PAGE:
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How the malaria parasite forms a protective bubble of host cell membrane – a potential target for treatment

16 July 2021

Parasite Protection

Around the world, scientists tackle malaria by killing the mosquitos which spread the disease or protecting humans from bites – but what about those already infected? Antimalarial drugs aim to destroy parasites already circulating in the body, but also risk encouraging them to mutate and adapt. Yet there may be another way. Here lattice light-sheet microscopy uses gentle patterns of light to illuminate malarial parasites (blue) as they invade a cheerful-looking human blood cell (purple), possibly solving a long-term mystery. The protective bubble or vacuole that envelops the parasite as it invades is actually a chunk of membrane ripped away from the blood cell itself. A new generation of antimalarial medications might target molecules used in forming these vacuoles, stunting the parasite’s spread without giving it cause to mutate.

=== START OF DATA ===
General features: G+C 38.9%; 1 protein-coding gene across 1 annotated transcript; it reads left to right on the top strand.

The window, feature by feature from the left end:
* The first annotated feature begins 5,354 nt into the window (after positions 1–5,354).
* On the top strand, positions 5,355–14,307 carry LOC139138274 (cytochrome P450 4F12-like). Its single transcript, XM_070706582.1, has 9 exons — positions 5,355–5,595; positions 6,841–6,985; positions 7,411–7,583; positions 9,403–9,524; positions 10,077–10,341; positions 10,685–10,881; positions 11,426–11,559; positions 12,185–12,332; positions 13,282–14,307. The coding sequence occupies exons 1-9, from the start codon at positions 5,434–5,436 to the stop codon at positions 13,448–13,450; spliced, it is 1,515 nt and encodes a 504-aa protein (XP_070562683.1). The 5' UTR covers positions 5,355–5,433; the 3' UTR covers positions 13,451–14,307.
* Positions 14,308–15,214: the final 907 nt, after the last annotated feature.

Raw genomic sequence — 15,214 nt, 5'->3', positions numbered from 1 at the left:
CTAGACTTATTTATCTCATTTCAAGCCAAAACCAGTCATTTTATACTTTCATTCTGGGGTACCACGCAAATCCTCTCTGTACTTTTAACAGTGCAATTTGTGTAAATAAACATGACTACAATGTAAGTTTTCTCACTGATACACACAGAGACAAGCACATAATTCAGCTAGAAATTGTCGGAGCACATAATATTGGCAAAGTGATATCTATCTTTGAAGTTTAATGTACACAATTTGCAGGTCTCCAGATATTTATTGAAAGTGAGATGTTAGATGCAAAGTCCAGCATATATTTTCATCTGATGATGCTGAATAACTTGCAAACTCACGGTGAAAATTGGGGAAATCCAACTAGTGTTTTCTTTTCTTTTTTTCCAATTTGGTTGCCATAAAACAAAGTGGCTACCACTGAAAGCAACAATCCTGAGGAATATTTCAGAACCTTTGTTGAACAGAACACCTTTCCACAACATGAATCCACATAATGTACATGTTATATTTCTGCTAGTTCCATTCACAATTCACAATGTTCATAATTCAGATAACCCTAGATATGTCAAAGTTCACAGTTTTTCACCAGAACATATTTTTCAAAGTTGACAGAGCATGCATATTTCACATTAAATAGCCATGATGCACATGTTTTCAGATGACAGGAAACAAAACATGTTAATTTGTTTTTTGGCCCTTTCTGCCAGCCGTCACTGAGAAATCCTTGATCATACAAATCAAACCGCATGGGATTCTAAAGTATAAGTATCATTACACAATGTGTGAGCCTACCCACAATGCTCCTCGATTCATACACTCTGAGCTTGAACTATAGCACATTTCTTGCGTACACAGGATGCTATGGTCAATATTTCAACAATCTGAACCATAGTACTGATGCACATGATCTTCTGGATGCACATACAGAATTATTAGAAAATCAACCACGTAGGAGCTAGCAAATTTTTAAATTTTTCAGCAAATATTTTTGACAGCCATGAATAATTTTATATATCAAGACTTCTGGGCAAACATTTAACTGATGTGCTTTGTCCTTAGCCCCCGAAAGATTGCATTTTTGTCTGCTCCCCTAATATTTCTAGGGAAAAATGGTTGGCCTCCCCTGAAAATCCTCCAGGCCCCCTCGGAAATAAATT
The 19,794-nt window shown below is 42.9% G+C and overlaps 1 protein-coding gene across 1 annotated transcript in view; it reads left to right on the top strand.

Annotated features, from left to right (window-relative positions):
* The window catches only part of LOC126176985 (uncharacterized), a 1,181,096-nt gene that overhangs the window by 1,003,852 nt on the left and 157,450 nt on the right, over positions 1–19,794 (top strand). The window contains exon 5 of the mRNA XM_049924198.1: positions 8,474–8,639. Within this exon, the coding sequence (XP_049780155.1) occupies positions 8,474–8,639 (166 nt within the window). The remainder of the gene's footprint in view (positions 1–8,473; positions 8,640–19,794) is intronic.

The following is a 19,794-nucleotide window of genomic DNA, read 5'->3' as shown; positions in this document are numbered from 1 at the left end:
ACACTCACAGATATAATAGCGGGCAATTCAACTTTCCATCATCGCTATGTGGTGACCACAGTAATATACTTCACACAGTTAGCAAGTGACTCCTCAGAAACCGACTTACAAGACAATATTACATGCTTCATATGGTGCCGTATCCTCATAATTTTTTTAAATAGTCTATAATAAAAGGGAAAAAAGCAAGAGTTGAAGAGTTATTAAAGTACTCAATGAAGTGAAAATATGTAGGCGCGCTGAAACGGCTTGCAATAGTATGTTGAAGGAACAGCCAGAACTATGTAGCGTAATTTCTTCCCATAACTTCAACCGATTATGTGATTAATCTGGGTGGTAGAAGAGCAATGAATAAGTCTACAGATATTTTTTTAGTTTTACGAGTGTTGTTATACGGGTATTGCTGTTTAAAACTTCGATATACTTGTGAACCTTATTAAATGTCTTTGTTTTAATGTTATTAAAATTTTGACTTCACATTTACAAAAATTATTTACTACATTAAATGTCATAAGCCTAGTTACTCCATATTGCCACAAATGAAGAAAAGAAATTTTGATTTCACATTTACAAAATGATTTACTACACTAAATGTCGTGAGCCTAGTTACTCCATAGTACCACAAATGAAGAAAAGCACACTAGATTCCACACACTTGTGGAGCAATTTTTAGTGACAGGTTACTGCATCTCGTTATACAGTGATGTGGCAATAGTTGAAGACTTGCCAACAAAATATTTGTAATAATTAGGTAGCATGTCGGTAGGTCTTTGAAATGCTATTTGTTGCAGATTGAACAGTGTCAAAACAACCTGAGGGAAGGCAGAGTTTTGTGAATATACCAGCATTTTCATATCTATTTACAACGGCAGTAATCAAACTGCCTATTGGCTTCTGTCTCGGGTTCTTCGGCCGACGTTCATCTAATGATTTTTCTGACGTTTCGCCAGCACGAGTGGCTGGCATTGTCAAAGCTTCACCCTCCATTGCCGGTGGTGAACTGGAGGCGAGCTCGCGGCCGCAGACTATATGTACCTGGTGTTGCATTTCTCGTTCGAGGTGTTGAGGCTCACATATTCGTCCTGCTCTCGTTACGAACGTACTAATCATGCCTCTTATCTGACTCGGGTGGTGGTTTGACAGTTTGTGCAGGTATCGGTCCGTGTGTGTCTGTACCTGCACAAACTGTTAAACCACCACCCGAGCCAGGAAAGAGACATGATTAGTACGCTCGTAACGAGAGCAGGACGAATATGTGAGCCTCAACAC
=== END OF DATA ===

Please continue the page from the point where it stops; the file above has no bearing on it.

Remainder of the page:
Written by John Ankers

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BPoD stands for Biomedical Picture of the Day. Managed by the MRC Laboratory of Medical Sciences until Jul 2023, it is now run independently by a dedicated team of scientists and writers. The website aims to engage everyone, young and old, in the wonders of biology, and its influence on medicine. The ever-growing archive of more than 4000 research images documents over a decade of progress. Explore the collection and see what you discover. Images are kindly provided for inclusion on this website through the generosity of scientists across the globe.

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